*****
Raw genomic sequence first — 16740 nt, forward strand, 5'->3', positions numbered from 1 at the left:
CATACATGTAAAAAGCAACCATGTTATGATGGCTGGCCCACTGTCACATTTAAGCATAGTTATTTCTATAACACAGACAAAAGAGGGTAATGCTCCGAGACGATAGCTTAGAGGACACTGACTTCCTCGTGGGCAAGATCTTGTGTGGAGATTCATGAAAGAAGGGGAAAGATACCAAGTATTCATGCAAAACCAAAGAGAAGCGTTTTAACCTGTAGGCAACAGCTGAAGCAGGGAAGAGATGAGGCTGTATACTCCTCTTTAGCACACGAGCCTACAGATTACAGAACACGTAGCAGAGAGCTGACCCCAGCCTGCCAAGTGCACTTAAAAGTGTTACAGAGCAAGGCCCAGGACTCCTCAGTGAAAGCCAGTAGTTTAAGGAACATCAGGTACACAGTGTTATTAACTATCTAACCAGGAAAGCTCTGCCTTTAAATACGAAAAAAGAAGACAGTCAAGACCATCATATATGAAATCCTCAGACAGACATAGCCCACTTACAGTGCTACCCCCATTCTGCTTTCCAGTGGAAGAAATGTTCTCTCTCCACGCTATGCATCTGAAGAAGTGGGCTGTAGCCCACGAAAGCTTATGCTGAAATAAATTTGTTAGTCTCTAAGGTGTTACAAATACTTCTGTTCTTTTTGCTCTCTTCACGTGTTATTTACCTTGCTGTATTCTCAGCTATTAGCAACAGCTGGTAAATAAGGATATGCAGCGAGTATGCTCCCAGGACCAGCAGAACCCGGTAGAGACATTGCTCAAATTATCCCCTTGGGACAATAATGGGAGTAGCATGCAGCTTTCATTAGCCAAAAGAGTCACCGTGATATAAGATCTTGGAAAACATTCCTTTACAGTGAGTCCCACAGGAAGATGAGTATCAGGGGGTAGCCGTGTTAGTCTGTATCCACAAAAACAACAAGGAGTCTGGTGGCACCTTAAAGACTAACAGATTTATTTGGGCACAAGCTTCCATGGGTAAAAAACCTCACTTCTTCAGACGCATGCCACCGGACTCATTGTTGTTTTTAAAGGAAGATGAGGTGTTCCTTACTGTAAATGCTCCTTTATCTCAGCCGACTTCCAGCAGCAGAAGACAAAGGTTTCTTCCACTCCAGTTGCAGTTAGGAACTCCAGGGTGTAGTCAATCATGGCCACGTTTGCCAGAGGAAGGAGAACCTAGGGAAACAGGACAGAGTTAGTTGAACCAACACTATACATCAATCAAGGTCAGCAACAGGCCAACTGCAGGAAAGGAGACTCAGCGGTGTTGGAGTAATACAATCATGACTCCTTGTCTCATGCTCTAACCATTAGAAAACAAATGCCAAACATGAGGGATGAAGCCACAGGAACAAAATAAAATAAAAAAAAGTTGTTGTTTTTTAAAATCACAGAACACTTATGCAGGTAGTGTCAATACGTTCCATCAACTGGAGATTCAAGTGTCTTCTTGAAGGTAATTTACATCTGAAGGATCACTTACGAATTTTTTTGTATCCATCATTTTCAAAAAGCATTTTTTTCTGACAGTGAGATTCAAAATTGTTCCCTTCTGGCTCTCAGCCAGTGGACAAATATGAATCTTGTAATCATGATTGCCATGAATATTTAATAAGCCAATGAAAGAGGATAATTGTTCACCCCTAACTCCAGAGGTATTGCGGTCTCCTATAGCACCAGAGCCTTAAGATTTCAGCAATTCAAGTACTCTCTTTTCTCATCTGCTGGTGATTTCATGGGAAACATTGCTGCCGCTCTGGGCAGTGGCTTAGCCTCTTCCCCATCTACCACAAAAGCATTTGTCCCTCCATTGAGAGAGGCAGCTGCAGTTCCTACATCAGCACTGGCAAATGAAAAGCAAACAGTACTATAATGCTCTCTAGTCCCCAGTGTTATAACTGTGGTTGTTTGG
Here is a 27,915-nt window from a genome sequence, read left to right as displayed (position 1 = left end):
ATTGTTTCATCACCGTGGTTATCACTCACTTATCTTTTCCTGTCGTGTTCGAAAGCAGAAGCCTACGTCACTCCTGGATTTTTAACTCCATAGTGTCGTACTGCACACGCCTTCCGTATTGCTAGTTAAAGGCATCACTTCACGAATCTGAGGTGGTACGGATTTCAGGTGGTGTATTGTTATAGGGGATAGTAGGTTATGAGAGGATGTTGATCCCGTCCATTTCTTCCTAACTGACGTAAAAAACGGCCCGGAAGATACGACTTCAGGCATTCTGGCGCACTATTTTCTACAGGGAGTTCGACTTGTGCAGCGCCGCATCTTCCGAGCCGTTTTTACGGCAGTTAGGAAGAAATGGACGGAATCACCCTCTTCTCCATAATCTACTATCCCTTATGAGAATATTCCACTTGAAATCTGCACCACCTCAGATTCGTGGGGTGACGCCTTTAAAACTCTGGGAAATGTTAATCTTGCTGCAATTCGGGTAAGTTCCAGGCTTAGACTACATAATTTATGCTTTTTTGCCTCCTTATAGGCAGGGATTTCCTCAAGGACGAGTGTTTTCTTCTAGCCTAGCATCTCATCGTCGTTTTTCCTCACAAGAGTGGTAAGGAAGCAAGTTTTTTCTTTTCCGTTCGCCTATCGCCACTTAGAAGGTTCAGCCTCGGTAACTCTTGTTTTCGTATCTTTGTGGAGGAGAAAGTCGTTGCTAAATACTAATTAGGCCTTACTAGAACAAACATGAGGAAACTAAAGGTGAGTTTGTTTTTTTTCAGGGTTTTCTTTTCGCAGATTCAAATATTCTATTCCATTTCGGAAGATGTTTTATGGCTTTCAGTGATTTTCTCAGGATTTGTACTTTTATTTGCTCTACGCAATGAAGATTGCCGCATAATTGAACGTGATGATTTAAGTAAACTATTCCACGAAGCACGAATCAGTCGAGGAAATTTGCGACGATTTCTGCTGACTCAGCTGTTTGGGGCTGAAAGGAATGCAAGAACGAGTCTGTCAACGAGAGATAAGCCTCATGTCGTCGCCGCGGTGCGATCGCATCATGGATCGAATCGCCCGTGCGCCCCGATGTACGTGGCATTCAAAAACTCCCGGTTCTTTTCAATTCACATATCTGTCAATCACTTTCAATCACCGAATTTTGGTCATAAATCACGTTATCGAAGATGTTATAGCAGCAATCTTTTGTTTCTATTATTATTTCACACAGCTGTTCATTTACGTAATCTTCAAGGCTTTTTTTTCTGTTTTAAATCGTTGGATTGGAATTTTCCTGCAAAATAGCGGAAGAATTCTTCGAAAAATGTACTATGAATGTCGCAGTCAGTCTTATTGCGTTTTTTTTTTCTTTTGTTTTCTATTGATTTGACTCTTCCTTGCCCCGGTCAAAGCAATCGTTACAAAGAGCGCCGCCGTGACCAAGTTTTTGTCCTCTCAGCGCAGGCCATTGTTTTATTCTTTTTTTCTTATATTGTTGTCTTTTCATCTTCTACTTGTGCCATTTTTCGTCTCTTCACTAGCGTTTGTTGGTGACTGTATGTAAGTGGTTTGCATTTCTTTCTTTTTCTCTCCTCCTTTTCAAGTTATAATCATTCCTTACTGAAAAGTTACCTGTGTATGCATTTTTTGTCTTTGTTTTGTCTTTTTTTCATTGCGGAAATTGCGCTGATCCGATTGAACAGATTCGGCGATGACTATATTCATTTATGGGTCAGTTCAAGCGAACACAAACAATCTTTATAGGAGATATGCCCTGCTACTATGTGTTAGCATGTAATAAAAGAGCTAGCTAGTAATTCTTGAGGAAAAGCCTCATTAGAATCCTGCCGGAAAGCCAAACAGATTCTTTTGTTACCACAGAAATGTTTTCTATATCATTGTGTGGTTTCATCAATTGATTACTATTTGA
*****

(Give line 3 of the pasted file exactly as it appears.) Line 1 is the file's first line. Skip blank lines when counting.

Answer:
Here is a 27,915-nt window from a genome sequence, read left to right as displayed (position 1 = left end):